‘Faith Beyond Bars’ seeks to educate, advocate for justice in U.S. criminal detention system
The United Church of Christ is calling on the faith community to focus in June on criminal justice, using social media to call attention to the injustice in the country’s system of mass incarceration.
The Our Stillspeaking Voice June initiative, “Faith Beyond Bars,” is built around education and advocacy, an effort to raise awareness about the need for sentencing reform, and the impact that mandatory minimum sentencing laws are having on the families and communities of those incarcerated. Through video witness and social media sharing, denominational leaders hope to involve the larger church community in advocacy around mass incarceration.
“Crime and the criminal justice system impact all of our lives and it would be easy to assume that aggressive sentencing policies keep us safe,” said the Rev. Traci Blackmon, executive minister for UCC Justice and Witness Ministries. “But we now know this is not true. We now know that a criminal justice system focused on retribution instead of restoration not only ruins lives, but it wounds our families and our communities. As people of faith, we have a moral mandate to care for people that are hurt by unjust policies, and to measure societal impact by narratives as well as by numbers.”
A few facts underscore the reasons why the faith community must continue calling for action and accountability around the issues of mass incarceration:
• The United States is the world’s leader in incarceration, with 2.3 million people currently in the nation’s prisons or jails.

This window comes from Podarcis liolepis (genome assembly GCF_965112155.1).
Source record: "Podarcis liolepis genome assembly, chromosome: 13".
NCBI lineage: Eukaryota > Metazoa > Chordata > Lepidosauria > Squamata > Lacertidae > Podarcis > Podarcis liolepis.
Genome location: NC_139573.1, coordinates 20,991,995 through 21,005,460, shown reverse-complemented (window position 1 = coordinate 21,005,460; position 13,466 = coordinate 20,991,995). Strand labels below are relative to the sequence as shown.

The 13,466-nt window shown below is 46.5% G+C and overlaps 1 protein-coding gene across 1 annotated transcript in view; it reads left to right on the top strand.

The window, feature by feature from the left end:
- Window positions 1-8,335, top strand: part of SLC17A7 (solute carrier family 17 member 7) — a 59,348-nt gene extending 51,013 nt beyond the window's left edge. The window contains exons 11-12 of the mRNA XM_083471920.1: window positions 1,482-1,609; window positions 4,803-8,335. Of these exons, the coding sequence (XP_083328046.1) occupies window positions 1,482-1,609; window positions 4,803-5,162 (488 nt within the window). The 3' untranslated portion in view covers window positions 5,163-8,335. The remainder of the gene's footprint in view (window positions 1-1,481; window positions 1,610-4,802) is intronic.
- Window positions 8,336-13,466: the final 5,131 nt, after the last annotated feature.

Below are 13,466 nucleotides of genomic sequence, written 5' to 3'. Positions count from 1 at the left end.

• While the United States comprises 5 percent of the total global population, it alone accounts for 25 percent of the world’s prison population.
• One in every 32 adults in the United States is under the authority of the criminal justice system –– the highest rate of any country in the world.
• More than 60 percent of the people in prison are now racial and ethnic minorities.
• African Americans are incarcerated at nearly six times the rate of whites, constituting nearly 1 million of the 2.3 million persons.
(The Sentencing Project)
“We are criminalizing too many people and placing them behind bars. We can do better by changing our priorities,” said the Rev. Art Cribbs, a UCC pastor in the Los Angeles, Calif. area, and executive director of Interfaith Movement for Human Integrity. “We are building too many prisons and we are creating a future of despair instead of hope. We need to create welcoming communities for formerly incarcerated men and women who deserve a second chance after paying their debt to society. We must remove the stigma and begin to concentrate on the reasons and root causes behind mass incarceration, and work together out of our faith of hospitality and forgiveness to give people a new start.”
The impact extends beyond the individuals who are incarcerated to their families and communities.
The Rev. Brooke Taylor, a minister with the Community Church of Washington, D.C., United Church of Christ, said she sees the effects firsthand. She works directly with young black and brown women who have been incarcerated for minor offenses, like skipping school and running away from home in the Richmond, Va., area, and says they are being sucked into the school-prison pipeline, and without change, may continue to offend into adulthood. “I believe it’s the duty of the church to intervene in situations like these,” Taylor said. “We have a duty to fight to change unreasonable policies that affect our youth at disproportionate rates.”